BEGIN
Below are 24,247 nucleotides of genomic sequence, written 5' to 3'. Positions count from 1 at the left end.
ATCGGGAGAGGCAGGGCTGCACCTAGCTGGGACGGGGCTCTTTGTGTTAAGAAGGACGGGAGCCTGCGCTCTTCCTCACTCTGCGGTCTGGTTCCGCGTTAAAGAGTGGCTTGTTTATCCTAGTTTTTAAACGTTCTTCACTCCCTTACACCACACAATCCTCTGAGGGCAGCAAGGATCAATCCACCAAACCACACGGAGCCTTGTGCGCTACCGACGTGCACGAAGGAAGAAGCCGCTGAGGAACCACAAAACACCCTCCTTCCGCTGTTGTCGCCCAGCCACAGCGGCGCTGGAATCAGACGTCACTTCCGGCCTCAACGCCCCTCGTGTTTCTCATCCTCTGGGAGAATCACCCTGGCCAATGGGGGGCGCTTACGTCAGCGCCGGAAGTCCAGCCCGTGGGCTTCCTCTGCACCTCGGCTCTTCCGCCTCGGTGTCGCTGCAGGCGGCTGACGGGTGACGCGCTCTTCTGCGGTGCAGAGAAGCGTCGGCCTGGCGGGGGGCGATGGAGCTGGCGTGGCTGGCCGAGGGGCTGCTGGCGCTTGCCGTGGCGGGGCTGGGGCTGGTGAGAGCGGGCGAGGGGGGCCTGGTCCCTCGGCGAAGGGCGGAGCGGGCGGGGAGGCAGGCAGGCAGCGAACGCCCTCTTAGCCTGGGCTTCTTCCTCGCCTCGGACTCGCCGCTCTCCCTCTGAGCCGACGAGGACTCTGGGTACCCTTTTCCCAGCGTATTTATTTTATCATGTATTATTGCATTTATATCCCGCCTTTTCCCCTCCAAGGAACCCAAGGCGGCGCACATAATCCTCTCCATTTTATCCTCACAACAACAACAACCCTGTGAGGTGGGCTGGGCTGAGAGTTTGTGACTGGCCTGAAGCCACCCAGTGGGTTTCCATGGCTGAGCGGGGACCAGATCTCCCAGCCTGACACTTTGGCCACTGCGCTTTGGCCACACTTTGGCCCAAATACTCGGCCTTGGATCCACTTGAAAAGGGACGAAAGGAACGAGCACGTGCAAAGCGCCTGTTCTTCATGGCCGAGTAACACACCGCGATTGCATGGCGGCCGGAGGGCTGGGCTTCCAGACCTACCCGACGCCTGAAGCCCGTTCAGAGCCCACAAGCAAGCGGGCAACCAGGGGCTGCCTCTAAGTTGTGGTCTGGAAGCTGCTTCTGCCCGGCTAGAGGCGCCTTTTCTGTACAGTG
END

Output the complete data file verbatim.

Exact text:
Below are 24,247 nucleotides of genomic sequence, written 5' to 3'. Positions count from 1 at the left end.
ATCGGGAGAGGCAGGGCTGCACCTAGCTGGGACGGGGCTCTTTGTGTTAAGAAGGACGGGAGCCTGCGCTCTTCCTCACTCTGCGGTCTGGTTCCGCGTTAAAGAGTGGCTTGTTTATCCTAGTTTTTAAACGTTCTTCACTCCCTTACACCACACAATCCTCTGAGGGCAGCAAGGATCAATCCACCAAACCACACGGAGCCTTGTGCGCTACCGACGTGCACGAAGGAAGAAGCCGCTGAGGAACCACAAAACACCCTCCTTCCGCTGTTGTCGCCCAGCCACAGCGGCGCTGGAATCAGACGTCACTTCCGGCCTCAACGCCCCTCGTGTTTCTCATCCTCTGGGAGAATCACCCTGGCCAATGGGGGGCGCTTACGTCAGCGCCGGAAGTCCAGCCCGTGGGCTTCCTCTGCACCTCGGCTCTTCCGCCTCGGTGTCGCTGCAGGCGGCTGACGGGTGACGCGCTCTTCTGCGGTGCAGAGAAGCGTCGGCCTGGCGGGGGGCGATGGAGCTGGCGTGGCTGGCCGAGGGGCTGCTGGCGCTTGCCGTGGCGGGGCTGGGGCTGGTGAGAGCGGGCGAGGGGGGCCTGGTCCCTCGGCGAAGGGCGGAGCGGGCGGGGAGGCAGGCAGGCAGCGAACGCCCTCTTAGCCTGGGCTTCTTCCTCGCCTCGGACTCGCCGCTCTCCCTCTGAGCCGACGAGGACTCTGGGTACCCTTTTCCCAGCGTATTTATTTTATCATGTATTATTGCATTTATATCCCGCCTTTTCCCCTCCAAGGAACCCAAGGCGGCGCACATAATCCTCTCCATTTTATCCTCACAACAACAACAACCCTGTGAGGTGGGCTGGGCTGAGAGTTTGTGACTGGCCTGAAGCCACCCAGTGGGTTTCCATGGCTGAGCGGGGACCAGATCTCCCAGCCTGACACTTTGGCCACTGCGCTTTGGCCACACTTTGGCCCAAATACTCGGCCTTGGATCCACTTGAAAAGGGACGAAAGGAACGAGCACGTGCAAAGCGCCTGTTCTTCATGGCCGAGTAACACACCGCGATTGCATGGCGGCCGGAGGGCTGGGCTTCCAGACCTACCCGACGCCTGAAGCCCGTTCAGAGCCCACAAGCAAGCGGGCAACCAGGGGCTGCCTCTAAGTTGTGGTCTGGAAGCTGCTTCTGCCCGGCTAGAGGCGCCTTTTCTGTACAGTG